Social media usage in the United States in 2019
Note: Current survey data on the use of social media and messaging apps can be found under “Social media use in 2021”.
According to a new survey by the Pew Research Center, the proportion of US adults who say they use certain online platforms or apps is statistically unchanged from the level of early 2018 despite long controversies over privacy, fake news and censorship on social media 8 January to February 7, 2019.
In general, the steadily growing acceptance of social platforms in the USA also seems to have slowed down over the past ten years. The proportions of adults who reported using Facebook, Pinterest, LinkedIn and Twitter are essentially the same as in 2016. Only Instagram recorded an increase in use during this period. (There is no comparable phone survey data from 2016 for YouTube, Snapchat, WhatsApp or Reddit.)
Facebook – which recently celebrated its 15th anniversary – remains one of the most widely used social media sites among adults in the United States. About seven in ten adults (69%) say they ever use the platform. (A separate 2018 survey by the center found that Facebook usage among U.S. teenagers has declined in recent years.) YouTube is the only other online platform measured to match Facebook’s reach: 73% of adults say they use the video sharing site. However, certain online platforms, particularly Instagram and Snapchat, have particularly strong following among young adults.
Instagram and Snapchat remain particularly popular with 18- to 24-year-olds
As in previous surveys by the Center for Social Media Use, there are significant age-related differences in platform use. This applies in particular to Instagram and Snapchat, which are used by 67% and 62% of 18 to 29 year olds, respectively.
With these two platforms in particular, there are pronounced differences in use among the young adult population. The 18- to 24-year-olds state much more often than the 25- to 29-year-olds that they use Snapchat (73% vs. 47%) and Instagram (75% vs. 57%).
In comparison, the age differences on Facebook are less pronounced. Use of Facebook is relatively common across a range of age groups, with 68% of 50 to 64 year olds and nearly half of those 65 and over reporting using the site.
Other demographic patterns related to the use of social media and messaging apps are relatively unchanged from last year. Women use Pinterest almost three times as often as men (42% vs. 15%). About half of college graduates and people living in high-income households use LinkedIn, compared with 10% or less of those who haven’t attended at least one college or in low-income households. And WhatsApp continues to be popular with Hispanics: 42% use the messaging app, compared with 24% of blacks and 13% of whites. (For more details on how different demographic groups use social media and messaging apps, please see the end of the post.)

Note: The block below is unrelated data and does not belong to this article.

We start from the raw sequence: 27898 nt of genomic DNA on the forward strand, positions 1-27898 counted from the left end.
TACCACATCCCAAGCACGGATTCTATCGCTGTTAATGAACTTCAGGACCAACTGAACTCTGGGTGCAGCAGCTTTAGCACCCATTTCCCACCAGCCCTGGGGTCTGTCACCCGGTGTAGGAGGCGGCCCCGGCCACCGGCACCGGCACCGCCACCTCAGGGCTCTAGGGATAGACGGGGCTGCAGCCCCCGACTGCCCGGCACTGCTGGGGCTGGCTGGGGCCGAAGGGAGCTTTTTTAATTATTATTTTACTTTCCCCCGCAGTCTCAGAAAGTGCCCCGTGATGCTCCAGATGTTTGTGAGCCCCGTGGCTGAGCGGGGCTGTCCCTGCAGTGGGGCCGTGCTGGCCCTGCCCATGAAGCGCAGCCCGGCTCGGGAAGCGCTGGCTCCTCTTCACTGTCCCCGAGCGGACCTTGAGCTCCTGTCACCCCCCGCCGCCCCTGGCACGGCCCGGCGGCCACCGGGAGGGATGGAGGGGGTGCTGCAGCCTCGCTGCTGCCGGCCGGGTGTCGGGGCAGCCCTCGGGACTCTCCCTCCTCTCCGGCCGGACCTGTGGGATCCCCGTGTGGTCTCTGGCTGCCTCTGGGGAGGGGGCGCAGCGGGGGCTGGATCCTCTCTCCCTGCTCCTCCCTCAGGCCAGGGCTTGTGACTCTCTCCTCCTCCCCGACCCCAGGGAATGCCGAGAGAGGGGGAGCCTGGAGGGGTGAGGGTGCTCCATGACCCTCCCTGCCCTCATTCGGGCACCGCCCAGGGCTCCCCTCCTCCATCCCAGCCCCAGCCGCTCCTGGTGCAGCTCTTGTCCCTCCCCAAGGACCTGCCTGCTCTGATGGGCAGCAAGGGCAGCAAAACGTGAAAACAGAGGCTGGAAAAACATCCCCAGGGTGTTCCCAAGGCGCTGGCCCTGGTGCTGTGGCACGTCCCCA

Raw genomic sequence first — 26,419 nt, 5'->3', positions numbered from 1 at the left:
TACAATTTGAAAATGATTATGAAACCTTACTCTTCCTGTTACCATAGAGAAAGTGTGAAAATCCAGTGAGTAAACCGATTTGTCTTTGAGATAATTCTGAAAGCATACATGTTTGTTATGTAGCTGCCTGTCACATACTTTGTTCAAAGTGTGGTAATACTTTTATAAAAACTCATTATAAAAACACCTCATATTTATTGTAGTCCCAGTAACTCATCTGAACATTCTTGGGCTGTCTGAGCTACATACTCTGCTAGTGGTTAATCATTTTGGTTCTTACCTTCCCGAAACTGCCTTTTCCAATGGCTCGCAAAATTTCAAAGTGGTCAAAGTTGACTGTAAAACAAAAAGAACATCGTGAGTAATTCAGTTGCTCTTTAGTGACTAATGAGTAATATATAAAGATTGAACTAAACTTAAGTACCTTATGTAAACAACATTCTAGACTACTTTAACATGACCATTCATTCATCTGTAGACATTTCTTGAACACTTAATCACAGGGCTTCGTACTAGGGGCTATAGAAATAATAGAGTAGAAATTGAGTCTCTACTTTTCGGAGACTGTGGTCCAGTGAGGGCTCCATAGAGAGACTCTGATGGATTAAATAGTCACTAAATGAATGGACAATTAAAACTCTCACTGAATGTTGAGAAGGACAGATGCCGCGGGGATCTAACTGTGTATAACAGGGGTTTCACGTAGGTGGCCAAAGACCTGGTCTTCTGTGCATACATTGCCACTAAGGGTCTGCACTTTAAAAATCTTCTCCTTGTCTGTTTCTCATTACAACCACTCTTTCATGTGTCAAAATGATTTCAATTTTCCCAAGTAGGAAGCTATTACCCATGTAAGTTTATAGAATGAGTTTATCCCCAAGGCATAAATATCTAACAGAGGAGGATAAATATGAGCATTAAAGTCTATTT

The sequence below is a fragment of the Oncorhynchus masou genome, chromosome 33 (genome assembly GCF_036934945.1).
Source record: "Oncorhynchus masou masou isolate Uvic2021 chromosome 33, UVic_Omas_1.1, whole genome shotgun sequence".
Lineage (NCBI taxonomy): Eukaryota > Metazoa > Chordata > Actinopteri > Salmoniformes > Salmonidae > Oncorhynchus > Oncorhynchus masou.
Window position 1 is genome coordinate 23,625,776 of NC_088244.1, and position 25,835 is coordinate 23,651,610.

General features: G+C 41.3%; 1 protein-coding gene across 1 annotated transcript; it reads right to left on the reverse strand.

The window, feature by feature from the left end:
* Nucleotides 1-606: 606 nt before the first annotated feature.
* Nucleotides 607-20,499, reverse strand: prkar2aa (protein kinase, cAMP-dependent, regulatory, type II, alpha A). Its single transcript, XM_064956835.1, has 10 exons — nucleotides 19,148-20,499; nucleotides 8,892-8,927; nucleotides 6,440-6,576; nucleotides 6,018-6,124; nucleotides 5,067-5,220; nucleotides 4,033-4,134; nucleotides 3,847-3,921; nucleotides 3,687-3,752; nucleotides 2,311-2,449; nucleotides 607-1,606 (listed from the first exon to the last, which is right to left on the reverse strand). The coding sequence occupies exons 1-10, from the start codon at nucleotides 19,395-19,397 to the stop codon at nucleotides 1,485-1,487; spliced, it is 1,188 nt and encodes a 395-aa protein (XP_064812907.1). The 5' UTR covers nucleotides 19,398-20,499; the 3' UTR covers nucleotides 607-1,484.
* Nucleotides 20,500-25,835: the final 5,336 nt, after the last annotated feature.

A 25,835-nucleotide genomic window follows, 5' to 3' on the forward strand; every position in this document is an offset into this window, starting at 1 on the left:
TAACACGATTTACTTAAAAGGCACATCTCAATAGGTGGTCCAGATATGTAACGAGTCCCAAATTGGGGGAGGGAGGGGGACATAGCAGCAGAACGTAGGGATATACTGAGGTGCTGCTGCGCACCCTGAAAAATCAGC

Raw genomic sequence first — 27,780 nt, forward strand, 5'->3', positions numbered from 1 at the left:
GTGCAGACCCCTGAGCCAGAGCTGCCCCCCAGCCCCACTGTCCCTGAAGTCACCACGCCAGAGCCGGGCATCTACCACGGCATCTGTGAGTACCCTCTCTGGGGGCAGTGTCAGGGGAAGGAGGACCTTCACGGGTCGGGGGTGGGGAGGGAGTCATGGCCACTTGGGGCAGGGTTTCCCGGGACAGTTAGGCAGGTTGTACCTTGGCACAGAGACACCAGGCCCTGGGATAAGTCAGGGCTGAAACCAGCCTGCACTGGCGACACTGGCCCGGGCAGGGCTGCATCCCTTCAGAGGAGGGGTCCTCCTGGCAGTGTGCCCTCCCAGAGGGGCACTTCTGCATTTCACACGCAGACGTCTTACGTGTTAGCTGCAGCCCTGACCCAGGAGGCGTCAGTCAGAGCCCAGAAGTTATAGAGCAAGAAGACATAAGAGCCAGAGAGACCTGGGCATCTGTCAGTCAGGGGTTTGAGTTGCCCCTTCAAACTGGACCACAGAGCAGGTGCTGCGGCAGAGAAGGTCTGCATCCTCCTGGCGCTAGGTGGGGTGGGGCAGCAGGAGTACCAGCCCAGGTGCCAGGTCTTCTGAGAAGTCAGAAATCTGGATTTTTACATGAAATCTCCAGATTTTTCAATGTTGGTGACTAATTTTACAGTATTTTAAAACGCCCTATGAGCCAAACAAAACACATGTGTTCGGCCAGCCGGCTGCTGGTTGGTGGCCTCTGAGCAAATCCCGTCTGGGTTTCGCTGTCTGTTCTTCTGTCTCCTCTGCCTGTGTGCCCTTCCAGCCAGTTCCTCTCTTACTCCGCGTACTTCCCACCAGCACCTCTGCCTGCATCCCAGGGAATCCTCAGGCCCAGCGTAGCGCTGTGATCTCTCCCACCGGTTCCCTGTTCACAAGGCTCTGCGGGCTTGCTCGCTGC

The majority of Facebook, Snapchat, and Instagram users visit these pages on a daily basis
A 2018 Center poll found that some Facebook users had recently taken steps to moderate their use of the website – such as deleting the Facebook app from their phone or taking a long break from the platform. But despite these results, and amid some high profile controversy, Facebook users overall are just as active on the site today as they were a year ago. Around three quarters of Facebook users (74%) visit the site every day, around half of them several times a day. These proportions are identical to those reported by Facebook users in the Centre’s 2018 Social Media Use Survey.
The majority of Snapchat and Instagram users also report that they visit these pages on a daily basis, although they are slightly less likely to do so than Facebook users. The proportion of young adults who use these platforms on a daily basis is particularly high. About eight in ten Snapchat users aged 18-29 (77%) say they use the app every day, including 68% who say they do it several times a day. Likewise, 76% of Instagram users in this age group visit the website on a daily basis, with 60% saying they do so several times a day. These patterns are largely similar to those found by the center in 2018.
Other platforms are visited a little less often. About 51% of YouTube users say they visit the website on a daily basis – a slight increase from the 45% who said so in 2018.
Note: Here you can find the complete results and methodology of the topline.
Andrew Perrin is Internet and Technology Research Analyst at Pew Research Center.
Monica Anderson is the Associate Director of Research at the Pew Research Center.